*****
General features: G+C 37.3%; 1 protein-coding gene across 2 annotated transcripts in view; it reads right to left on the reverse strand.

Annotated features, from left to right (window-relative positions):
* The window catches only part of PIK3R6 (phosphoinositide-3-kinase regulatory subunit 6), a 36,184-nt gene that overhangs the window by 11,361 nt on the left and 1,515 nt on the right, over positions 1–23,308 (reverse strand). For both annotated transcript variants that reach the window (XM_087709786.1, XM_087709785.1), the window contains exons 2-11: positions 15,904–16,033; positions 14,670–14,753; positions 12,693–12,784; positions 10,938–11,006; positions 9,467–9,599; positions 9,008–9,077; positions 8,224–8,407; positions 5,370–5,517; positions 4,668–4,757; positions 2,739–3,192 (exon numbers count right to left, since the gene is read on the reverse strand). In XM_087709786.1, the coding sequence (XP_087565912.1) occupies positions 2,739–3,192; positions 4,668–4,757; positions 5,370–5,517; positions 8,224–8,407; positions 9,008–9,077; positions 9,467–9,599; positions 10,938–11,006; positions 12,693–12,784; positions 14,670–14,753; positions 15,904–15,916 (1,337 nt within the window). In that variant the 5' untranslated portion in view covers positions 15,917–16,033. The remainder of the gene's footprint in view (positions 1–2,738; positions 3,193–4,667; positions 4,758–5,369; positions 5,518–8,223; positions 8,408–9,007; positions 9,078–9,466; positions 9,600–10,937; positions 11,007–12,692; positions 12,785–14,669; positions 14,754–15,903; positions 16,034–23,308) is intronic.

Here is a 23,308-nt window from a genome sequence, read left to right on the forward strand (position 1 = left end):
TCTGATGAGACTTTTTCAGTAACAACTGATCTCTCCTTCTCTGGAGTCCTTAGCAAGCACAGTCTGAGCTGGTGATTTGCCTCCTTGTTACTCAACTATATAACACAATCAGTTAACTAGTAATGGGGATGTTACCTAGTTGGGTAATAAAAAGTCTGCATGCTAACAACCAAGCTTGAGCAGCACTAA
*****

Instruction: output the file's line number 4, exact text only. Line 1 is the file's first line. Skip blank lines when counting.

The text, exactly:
Here is a 23,308-nt window from a genome sequence, read left to right on the forward strand (position 1 = left end):